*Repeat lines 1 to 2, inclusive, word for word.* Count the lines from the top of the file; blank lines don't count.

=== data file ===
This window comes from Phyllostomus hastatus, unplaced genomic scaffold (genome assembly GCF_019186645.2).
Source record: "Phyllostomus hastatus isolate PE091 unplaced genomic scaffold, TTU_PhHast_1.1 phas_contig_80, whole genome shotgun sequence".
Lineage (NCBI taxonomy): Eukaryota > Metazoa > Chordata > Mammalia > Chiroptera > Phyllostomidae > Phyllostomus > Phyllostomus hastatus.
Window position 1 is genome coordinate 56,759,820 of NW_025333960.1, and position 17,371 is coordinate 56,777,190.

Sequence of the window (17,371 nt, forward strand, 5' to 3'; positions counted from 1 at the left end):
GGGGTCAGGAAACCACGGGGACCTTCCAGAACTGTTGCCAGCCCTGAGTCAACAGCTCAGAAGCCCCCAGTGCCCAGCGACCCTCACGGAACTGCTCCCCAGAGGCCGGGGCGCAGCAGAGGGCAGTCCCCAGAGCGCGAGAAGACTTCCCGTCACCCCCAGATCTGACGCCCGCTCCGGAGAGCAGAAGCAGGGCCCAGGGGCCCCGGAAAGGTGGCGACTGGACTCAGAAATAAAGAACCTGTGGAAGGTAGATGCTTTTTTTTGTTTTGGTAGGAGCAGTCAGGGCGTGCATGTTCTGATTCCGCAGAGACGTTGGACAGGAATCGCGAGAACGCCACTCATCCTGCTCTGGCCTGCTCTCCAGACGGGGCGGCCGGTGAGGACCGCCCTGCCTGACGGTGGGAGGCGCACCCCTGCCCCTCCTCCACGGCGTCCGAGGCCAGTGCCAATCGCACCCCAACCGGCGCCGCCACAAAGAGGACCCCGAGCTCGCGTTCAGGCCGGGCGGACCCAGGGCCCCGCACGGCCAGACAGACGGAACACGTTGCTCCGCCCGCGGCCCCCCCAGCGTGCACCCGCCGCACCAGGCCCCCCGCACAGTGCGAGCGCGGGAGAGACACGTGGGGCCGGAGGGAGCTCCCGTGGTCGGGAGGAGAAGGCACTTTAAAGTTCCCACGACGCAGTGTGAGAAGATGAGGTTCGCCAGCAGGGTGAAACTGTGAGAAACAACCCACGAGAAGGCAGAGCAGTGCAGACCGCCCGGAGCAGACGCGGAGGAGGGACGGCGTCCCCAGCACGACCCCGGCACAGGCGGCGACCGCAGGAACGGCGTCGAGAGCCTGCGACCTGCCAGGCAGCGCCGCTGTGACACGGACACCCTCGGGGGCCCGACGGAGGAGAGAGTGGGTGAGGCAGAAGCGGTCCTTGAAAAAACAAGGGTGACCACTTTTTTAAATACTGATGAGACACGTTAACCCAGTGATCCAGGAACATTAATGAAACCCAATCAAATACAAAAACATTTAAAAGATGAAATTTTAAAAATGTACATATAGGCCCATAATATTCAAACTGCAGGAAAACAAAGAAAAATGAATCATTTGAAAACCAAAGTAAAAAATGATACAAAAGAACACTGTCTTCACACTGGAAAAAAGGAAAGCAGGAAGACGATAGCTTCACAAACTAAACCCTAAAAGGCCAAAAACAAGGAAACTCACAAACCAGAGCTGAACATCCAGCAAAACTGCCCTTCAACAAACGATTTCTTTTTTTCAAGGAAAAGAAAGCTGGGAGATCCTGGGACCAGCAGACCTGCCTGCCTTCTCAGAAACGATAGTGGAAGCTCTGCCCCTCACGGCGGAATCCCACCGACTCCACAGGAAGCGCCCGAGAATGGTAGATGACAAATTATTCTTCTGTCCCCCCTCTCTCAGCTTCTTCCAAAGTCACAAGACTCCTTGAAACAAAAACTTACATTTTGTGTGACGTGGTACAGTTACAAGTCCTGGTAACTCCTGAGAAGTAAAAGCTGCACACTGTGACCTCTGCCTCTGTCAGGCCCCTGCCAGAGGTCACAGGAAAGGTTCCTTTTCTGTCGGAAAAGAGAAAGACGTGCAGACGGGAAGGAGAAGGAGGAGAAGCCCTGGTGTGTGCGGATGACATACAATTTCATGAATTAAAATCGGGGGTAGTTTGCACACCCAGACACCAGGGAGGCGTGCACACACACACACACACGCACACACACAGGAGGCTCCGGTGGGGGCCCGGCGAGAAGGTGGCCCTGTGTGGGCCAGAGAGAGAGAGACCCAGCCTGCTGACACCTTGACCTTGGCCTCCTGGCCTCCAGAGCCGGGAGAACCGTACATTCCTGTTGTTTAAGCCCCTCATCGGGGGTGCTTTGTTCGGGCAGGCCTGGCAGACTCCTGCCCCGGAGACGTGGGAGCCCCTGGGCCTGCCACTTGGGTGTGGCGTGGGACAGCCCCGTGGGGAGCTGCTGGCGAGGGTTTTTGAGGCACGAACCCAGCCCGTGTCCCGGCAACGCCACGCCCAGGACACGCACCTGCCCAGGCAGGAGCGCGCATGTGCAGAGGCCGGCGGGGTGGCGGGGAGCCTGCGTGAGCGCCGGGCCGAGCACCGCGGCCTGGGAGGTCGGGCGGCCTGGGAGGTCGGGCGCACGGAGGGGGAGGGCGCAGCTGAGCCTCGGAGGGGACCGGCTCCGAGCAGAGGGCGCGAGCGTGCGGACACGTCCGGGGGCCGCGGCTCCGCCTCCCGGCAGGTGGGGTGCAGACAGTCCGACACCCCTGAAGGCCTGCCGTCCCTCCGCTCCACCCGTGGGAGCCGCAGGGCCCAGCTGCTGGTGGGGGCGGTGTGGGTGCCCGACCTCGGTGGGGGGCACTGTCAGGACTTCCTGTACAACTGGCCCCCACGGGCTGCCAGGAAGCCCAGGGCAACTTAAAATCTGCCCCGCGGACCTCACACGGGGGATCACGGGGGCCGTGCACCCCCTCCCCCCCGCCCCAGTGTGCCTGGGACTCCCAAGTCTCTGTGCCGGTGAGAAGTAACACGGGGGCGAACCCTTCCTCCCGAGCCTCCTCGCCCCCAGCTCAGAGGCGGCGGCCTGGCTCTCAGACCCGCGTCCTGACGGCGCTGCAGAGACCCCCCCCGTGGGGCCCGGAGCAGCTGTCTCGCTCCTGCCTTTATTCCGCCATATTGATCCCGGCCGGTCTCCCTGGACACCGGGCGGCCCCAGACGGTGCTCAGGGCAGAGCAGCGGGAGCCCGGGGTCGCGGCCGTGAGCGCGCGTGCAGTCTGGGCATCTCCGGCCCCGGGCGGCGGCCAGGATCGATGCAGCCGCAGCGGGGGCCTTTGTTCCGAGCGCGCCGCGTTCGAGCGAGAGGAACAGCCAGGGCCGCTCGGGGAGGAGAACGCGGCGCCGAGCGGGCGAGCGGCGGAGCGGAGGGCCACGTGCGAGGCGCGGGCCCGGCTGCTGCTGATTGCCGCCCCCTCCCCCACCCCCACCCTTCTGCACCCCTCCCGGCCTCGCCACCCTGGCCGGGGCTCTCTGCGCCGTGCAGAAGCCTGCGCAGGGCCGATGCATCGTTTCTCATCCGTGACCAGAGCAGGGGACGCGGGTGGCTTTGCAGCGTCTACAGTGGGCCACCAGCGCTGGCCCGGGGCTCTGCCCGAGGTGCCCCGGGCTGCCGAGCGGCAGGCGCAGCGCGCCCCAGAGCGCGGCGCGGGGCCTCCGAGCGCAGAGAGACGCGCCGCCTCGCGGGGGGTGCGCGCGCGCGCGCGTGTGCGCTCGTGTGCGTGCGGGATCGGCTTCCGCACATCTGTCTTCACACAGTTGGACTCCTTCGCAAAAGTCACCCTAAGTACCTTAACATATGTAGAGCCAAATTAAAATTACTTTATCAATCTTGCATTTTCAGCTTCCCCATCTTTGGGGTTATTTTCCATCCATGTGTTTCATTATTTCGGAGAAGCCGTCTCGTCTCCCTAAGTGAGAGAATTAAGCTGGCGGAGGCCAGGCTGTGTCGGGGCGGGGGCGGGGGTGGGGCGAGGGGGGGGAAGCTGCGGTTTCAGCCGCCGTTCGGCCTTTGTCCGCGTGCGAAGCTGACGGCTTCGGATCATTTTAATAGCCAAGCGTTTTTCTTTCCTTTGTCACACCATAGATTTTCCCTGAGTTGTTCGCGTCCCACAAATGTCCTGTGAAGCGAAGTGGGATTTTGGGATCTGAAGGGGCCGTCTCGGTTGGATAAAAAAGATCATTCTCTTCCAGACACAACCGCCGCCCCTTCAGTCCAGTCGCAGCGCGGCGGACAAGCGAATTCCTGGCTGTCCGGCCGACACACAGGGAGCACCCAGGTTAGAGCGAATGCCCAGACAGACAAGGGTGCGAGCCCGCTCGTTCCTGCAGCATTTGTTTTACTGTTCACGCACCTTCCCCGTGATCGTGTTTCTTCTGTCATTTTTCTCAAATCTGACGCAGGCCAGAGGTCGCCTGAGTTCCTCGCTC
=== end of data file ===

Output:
This window comes from Phyllostomus hastatus, unplaced genomic scaffold (genome assembly GCF_019186645.2).
Source record: "Phyllostomus hastatus isolate PE091 unplaced genomic scaffold, TTU_PhHast_1.1 phas_contig_80, whole genome shotgun sequence".